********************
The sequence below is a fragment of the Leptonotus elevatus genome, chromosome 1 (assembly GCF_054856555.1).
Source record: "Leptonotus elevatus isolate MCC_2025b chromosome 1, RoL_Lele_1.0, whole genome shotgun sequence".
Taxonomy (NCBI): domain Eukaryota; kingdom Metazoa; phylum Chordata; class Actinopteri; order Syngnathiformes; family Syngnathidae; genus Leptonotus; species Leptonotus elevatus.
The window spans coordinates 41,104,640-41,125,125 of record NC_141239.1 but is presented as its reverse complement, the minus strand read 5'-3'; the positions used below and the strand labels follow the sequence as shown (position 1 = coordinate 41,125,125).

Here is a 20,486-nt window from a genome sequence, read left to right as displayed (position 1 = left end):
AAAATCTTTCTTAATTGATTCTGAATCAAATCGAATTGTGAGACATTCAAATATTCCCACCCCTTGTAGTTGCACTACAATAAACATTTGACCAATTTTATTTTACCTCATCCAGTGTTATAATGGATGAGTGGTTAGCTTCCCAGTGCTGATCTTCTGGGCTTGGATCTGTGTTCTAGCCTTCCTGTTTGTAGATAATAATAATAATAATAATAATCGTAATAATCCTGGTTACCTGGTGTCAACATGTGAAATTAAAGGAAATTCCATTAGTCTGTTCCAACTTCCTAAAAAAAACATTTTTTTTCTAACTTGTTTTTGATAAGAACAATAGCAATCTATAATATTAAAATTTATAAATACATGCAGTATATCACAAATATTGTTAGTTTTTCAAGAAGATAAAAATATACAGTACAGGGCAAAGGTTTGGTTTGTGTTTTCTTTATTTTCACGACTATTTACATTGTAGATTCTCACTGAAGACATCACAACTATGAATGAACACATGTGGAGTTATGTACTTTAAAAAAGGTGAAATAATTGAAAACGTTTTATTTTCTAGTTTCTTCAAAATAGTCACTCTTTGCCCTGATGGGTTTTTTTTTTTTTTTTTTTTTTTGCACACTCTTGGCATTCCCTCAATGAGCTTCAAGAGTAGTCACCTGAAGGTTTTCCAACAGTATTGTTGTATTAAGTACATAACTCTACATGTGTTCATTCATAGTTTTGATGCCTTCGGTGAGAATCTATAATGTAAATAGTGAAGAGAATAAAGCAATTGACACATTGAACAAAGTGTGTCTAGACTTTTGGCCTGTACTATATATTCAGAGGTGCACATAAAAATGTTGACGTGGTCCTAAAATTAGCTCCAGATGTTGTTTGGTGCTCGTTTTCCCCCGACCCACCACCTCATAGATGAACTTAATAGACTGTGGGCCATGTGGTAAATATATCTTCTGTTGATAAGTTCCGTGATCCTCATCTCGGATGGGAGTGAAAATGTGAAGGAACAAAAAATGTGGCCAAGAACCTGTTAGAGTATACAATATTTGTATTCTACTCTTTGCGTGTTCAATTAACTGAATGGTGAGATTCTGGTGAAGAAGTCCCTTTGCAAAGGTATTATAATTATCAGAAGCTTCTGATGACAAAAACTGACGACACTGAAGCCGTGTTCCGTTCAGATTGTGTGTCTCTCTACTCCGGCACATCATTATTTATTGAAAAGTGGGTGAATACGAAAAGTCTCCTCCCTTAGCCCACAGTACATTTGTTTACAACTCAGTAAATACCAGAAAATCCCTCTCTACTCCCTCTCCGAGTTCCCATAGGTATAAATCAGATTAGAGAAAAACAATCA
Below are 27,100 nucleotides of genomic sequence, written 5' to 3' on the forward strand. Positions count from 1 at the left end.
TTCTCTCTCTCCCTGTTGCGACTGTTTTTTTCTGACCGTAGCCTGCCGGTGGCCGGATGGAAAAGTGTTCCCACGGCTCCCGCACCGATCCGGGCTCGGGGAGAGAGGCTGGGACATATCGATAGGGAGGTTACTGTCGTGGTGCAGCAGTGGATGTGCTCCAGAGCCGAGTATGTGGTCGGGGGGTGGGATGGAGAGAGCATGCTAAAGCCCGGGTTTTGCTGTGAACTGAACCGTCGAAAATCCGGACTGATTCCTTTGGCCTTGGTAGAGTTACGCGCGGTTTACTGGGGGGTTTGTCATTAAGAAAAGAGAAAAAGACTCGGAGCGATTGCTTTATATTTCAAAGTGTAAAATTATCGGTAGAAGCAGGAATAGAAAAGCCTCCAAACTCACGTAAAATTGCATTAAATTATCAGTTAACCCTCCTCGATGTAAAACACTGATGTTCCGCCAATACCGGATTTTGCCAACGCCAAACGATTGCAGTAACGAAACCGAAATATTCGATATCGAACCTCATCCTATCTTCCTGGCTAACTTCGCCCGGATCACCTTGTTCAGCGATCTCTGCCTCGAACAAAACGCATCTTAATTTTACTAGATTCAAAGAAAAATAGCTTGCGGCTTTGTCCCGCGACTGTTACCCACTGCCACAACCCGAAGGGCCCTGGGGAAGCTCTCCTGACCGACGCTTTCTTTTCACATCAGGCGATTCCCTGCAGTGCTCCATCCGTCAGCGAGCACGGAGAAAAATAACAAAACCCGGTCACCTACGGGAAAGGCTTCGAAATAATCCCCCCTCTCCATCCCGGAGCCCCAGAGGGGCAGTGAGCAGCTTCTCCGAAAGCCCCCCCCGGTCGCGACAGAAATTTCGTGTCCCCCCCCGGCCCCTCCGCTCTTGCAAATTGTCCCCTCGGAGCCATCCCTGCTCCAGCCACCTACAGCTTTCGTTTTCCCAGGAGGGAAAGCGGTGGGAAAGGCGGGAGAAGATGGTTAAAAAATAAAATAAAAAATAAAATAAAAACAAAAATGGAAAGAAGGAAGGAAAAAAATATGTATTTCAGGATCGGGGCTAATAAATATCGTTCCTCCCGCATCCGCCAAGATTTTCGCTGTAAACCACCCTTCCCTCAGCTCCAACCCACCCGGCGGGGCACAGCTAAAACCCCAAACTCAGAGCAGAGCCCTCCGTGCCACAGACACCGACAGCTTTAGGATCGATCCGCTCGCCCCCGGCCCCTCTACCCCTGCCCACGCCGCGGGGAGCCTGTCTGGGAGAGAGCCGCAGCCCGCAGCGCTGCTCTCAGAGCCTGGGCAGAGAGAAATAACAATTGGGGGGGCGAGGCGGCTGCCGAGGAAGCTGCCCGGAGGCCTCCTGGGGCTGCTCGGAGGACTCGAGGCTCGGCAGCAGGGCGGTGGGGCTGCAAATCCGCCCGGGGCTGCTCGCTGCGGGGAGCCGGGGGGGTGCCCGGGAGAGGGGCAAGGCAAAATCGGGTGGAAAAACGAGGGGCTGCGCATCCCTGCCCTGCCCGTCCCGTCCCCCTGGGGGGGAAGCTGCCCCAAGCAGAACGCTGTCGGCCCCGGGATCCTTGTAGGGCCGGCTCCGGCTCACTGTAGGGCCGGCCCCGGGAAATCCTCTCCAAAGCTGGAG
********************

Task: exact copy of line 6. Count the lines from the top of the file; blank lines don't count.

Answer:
AAAATCTTTCTTAATTGATTCTGAATCAAATCGAATTGTGAGACATTCAAATATTCCCACCCCTTGTAGTTGCACTACAATAAACATTTGACCAATTTTATTTTACCTCATCCAGTGTTATAATGGATGAGTGGTTAGCTTCCCAGTGCTGATCTTCTGGGCTTGGATCTGTGTTCTAGCCTTCCTGTTTGTAGATAATAATAATAATAATAATAATCGTAATAATCCTGGTTACCTGGTGTCAACATGTGAAATTAAAGGAAATTCCATTAGTCTGTTCCAACTTCCTAAAAAAAACATTTTTTTTCTAACTTGTTTTTGATAAGAACAATAGCAATCTATAATATTAAAATTTATAAATACATGCAGTATATCACAAATATTGTTAGTTTTTCAAGAAGATAAAAATATACAGTACAGGGCAAAGGTTTGGTTTGTGTTTTCTTTATTTTCACGACTATTTACATTGTAGATTCTCACTGAAGACATCACAACTATGAATGAACACATGTGGAGTTATGTACTTTAAAAAAGGTGAAATAATTGAAAACGTTTTATTTTCTAGTTTCTTCAAAATAGTCACTCTTTGCCCTGATGGGTTTTTTTTTTTTTTTTTTTTTTTGCACACTCTTGGCATTCCCTCAATGAGCTTCAAGAGTAGTCACCTGAAGGTTTTCCAACAGTATTGTTGTATTAAGTACATAACTCTACATGTGTTCATTCATAGTTTTGATGCCTTCGGTGAGAATCTATAATGTAAATAGTGAAGAGAATAAAGCAATTGACACATTGAACAAAGTGTGTCTAGACTTTTGGCCTGTACTATATATTCAGAGGTGCACATAAAAATGTTGACGTGGTCCTAAAATTAGCTCCAGATGTTGTTTGGTGCTCGTTTTCCCCCGACCCACCACCTCATAGATGAACTTAATAGACTGTGGGCCATGTGGTAAATATATCTTCTGTTGATAAGTTCCGTGATCCTCATCTCGGATGGGAGTGAAAATGTGAAGGAACAAAAAATGTGGCCAAGAACCTGTTAGAGTATACAATATTTGTATTCTACTCTTTGCGTGTTCAATTAACTGAATGGTGAGATTCTGGTGAAGAAGTCCCTTTGCAAAGGTATTATAATTATCAGAAGCTTCTGATGACAAAAACTGACGACACTGAAGCCGTGTTCCGTTCAGATTGTGTGTCTCTCTACTCCGGCACATCATTATTTATTGAAAAGTGGGTGAATACGAAAAGTCTCCTCCCTTAGCCCACAGTACATTTGTTTACAACTCAGTAAATACCAGAAAATCCCTCTCTACTCCCTCTCCGAGTTCCCATAGGTATAAATCAGATTAGAGAAAAACAATCA